* News Corp spinoff to replace Apollo Group in S&P 500
* Stocks rebound after Wall Street Journal story
* Oracle slides after results miss
* Dow, S&P up 0.4 pct, Nasdaq down 0.1 pct
By Alison Griswold
NEW YORK, June 21 (Reuters) - U.S. stocks rose slightly in a volatile Friday session after two days of sharp losses, as investors grappled with the changing outlook for the Federal Reserve's monetary policy.
Shares have slumped since Wednesday when Federal Reserve Chairman Ben Bernanke laid out the Fed's plans to pull back on its $85 billion in monthly asset purchases.
Coming into the day, the S&P 500 had fallen nearly 5 percent from its all-time closing high of 1,669.16 on May 21 and was on track for its largest weekly drop this year. The current pullback is the largest since an 8.9 percent decline between September and November.
However, stocks rebounded from losses later in the day, after the Wall Street Journal published an analysis saying the market may be misreading the Fed's message, and that reduction in bond buying may not come as soon as some expect.
"The market read what it wanted to read but although there was a reaction in stocks, yields aren't moving," said Joe Saluzzi, co-manager of trading at Themis Trading in Chatham, New Jersey.
"It just shows that the equity market is nervous and would react to any headline at this point."
While equities have moved into positive territory in the last hour, the 10-year Treasury yield currently sits at 2.49 percent, only slightly below the day's highs, as investors continue to reset expectations for Fed policy.
Volatility has spiked since May 22 when Bernanke first hinted that the Fed may begin to rein in its stimulus measures, and is expected to continue. The CBOE Volatility Index, a gauge of anxiety on Wall Street, jumped 23 percent on Thursday to 20.49, the first time this year it closed above 20. On Friday it was down 7.6 percent to 18.94.
The Dow Jones industrial average was up 63.66 points, or 0.43 percent, at 14,821.98. The Standard & Poor's 500 Index was up 6.32 points, or 0.40 percent, at 1,594.51. The Nasdaq Composite Index was down 3.73 points, or 0.11 percent, at 3,360.90.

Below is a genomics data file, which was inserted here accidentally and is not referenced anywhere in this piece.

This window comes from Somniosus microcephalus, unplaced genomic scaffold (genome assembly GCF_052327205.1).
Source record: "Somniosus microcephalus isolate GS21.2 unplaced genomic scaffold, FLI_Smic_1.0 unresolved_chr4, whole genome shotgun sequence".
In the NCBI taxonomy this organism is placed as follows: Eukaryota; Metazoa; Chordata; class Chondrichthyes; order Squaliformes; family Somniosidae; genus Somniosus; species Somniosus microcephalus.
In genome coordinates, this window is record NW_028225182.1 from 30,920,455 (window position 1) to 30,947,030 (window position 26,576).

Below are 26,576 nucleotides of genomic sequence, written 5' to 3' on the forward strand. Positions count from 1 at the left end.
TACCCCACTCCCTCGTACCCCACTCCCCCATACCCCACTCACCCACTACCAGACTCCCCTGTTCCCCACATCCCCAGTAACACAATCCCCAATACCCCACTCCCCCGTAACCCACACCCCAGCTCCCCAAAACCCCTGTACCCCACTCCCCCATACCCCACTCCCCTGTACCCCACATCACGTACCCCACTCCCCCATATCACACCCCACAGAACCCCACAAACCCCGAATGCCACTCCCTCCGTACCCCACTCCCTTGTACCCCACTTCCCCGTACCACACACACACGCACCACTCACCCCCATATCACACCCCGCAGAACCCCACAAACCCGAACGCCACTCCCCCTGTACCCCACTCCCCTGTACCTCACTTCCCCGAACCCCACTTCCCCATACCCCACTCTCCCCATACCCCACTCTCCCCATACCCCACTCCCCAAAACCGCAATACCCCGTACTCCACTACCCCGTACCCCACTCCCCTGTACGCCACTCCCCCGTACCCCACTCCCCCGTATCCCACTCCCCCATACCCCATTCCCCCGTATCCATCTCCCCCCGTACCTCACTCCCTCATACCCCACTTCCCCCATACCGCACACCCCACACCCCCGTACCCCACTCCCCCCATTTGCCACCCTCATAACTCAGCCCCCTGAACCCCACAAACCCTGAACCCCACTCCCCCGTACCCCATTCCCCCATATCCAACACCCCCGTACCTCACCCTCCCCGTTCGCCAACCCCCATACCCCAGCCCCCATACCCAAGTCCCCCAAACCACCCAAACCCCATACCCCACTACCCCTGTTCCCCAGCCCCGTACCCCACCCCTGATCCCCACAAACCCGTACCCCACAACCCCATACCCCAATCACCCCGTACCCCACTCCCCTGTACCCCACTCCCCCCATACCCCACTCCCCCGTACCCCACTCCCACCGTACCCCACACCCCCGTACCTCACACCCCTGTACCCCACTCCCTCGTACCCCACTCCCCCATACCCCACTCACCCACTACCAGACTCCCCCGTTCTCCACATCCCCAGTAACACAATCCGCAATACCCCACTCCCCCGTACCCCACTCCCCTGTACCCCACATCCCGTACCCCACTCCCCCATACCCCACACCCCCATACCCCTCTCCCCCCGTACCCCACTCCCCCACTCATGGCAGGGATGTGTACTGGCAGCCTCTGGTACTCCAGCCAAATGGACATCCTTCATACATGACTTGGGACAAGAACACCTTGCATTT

Large bank shares were hit hard as the Treasuries selloff continued, on fears of bank losses linked to their bond holdings. Citigroup dropped 4 percent to $45.97 and Morgan Stanley lost 3.1 percent to $24.37.
"On the very short term basis, the financials have a very close correlation to the market," said Yu-Dee Chang, chief trader of ACE Investments in Vienna, Virginia.
"They've run up so much, I think the momentum is to the downside, the fear of the ending of QE, I think all of that is creating a weakness in the market for financial stocks."
Oracle Corp dropped 8.2 percent to $30.50, a day after the tech giant missed expectations for software sales and subscriptions for a second straight quarter. Oracle was the biggest drag on both the S&P and Nasdaq Composite.
Analysts pointed to the quarterly expiration and settlement of June equity options and futures contracts on Friday as another volatility trigger.
About $14 billion is expected to change hands in trading related to index rebalancing towards the session's close, which could compound volatility, according to Credit Suisse.
S&P Dow Jones Indices said Thursday that News Corp's spinoff - also known as News Corp - will replace Apollo Group in the S&P 500. Apollo shares fell 3.7 percent to $19.00.
China's central bank faced down the country's cash-hungry banks on Friday, letting interest rates spike as it increased pressure on banks to curb rampant informal lending and speculative trading. Some worry that its approach could backfire, creating the potential for defaults and gridlock in the money markets of the world's second-largest economy.